Greek bank NBG rocked by nationalisation fears

Shares in the National Bank of Greece (NBG) plunged by 13.6 percent in afternoon trading on Monday as plans for a merger with Eurobank were suspended and investors were seized by concern over a possible nationalisation.

Eurobank bounced back from early losses to show a jump of 20.0 percent meanwhile, while Piraeus Bank was 3.13 percent higher and Alpha bank had gained 2.81 percent following an announcement by the Greek central bank that the country's four biggest banks would be recapitalised separately, meaning that a planned merger of NBG and Eurobank had been put on hold.

The Athex index of leading shares was up by 0.42 percent overall, while a sub-index of banking stocks was down by 3.08 percent as talk of a possible nationalisation circulated in Athens.

In initial trading, NBG and Eurobank had plunged by around 30 percent before Eurobank bounced back as investors digested the information.

Trading volumes in Athens are relatively small, which can lead to volatile swings in share prices.

A banking source close to the recapitalisation process told AFP that NBG and Eurobank might now come under the control of the Hellenic financial stability fund (HFSF).

"NBG and Eurobank management will probably be taken over by the state, namely by the Hellenic fund which works in full cooperation with the troika," the source said in reference to a trio of international creditors, the International Monetary Fund (IMF), the European Union (EU) and the European Central Bank.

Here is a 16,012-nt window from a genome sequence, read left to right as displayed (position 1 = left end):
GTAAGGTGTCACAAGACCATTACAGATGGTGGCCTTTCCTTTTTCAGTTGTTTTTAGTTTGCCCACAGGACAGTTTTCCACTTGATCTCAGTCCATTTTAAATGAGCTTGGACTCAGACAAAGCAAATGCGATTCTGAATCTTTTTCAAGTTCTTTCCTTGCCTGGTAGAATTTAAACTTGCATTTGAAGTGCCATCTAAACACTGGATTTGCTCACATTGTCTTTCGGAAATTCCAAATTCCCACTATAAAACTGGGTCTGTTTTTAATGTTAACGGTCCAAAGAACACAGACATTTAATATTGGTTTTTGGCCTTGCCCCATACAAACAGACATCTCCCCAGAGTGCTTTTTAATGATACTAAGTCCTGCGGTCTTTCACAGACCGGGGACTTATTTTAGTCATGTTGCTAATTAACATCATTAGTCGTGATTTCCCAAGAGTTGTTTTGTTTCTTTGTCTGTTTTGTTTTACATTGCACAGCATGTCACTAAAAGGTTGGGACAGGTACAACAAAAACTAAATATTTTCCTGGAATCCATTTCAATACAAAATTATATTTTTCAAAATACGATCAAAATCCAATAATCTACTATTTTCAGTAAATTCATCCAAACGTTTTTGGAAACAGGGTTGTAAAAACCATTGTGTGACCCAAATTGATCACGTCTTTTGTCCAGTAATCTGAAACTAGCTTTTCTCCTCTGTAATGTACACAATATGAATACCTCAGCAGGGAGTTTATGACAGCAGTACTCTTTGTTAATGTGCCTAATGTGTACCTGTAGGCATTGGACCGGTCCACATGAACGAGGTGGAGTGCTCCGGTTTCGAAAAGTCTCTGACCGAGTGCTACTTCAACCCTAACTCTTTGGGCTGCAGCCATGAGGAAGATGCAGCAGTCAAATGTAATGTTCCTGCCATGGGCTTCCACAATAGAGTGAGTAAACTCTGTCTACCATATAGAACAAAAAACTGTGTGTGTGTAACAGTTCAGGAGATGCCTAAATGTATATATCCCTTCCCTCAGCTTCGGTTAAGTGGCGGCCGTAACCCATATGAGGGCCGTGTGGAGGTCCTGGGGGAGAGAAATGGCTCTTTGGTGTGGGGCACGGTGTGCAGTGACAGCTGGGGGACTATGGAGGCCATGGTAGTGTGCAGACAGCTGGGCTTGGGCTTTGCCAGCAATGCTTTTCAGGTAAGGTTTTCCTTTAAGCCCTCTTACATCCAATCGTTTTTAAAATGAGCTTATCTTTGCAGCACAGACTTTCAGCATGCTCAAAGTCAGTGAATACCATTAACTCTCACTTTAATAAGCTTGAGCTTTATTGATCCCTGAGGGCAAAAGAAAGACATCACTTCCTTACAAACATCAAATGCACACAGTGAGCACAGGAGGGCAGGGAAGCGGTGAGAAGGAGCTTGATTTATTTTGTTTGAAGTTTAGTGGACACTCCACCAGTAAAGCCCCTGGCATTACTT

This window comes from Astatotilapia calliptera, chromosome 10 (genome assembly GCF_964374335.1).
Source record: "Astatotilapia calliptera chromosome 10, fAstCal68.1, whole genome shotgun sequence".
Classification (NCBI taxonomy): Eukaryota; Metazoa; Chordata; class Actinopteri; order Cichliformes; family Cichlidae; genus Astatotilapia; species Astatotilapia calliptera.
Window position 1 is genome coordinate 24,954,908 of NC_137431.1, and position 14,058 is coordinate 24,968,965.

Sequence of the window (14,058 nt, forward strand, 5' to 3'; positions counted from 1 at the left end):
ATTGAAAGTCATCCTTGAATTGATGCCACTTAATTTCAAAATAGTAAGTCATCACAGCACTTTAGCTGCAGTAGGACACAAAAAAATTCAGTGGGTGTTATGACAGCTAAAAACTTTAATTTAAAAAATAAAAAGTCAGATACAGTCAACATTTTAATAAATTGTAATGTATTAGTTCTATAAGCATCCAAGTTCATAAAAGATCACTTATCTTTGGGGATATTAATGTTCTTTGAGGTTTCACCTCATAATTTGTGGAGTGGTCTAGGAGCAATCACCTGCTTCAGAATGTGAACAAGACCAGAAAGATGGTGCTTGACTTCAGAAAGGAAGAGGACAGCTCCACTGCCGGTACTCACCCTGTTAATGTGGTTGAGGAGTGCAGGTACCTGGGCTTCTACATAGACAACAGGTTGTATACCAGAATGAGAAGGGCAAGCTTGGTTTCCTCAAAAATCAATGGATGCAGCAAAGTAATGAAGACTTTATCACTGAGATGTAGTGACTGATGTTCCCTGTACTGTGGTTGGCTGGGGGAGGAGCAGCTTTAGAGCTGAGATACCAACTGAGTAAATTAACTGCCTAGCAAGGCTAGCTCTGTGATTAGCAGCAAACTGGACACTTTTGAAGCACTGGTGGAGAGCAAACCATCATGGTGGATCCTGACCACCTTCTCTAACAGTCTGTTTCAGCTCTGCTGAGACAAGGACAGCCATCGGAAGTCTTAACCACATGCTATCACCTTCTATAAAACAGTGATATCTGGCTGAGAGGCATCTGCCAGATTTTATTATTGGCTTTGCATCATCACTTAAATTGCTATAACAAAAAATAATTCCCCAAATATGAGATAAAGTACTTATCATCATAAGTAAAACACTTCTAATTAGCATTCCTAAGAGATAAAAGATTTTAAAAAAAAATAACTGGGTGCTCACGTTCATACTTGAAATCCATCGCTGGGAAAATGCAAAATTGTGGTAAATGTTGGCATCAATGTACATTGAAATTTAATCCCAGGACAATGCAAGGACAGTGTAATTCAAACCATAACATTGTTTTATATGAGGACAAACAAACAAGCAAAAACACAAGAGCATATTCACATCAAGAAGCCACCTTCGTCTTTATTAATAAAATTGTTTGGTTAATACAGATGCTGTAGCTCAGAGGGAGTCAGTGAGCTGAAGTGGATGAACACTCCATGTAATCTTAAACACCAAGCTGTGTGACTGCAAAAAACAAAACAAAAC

"The other two banks (Alpha, Piraeus)... should stay under private control," the banking source added.

Meanwhile, "deposits at NBG and Eurobank are absolutely safe," government spokesman Simos Kedikoglou told the television station Antenna.

He added however that "the two banks could not raise the 10 percent of new capital (they needed) from private investors."

On Sunday, a finance ministry source announced a suspension of the NBG-Eurobank merger, pending individual recapitalisations of each of the four banks, a decision confirmed on Monday by the two banks.

"The relevant regulatory authorities, with the consent of the management of both banks, have decided that NBG and Eurobank will be independently recapitalised in full. As a consequence, the merger process of the two banks is being suspended," Eurobank said.

Greece's creditors had expressed concern that the mooted entity created through a NBG-Eurobank merger would dominate the market and be hard to recapitalise.

A central bank statement said on Sunday that the recapitalisation process "is proceeding normally and will conclude in April."

All four banks are to hold shareholder meetings to approve capital increases this week, the central bank added.

Private investors were initially expected to provide the 10 percent minimum of new capital required to avoid an effective nationalisation.

Recapitalising the weakened Greek banks is an important condition for gaining access to vital EU-IMF rescue loans.

The troika is currently conducting an audit in Athens that will determine whether Greece will receive 2.8 billion euros ($3.6 bn) in loans that have been pending since last month.

Of the overall 240 billion euros that the EU and IMF have committed to Greece since 2010, 50 billion have been earmarked to recapitalise Greek banks that suffered heavy losses last year as part of a writedown of the country's sovereign debt held by private investors.

That writedown was worth more than 100 billion euros.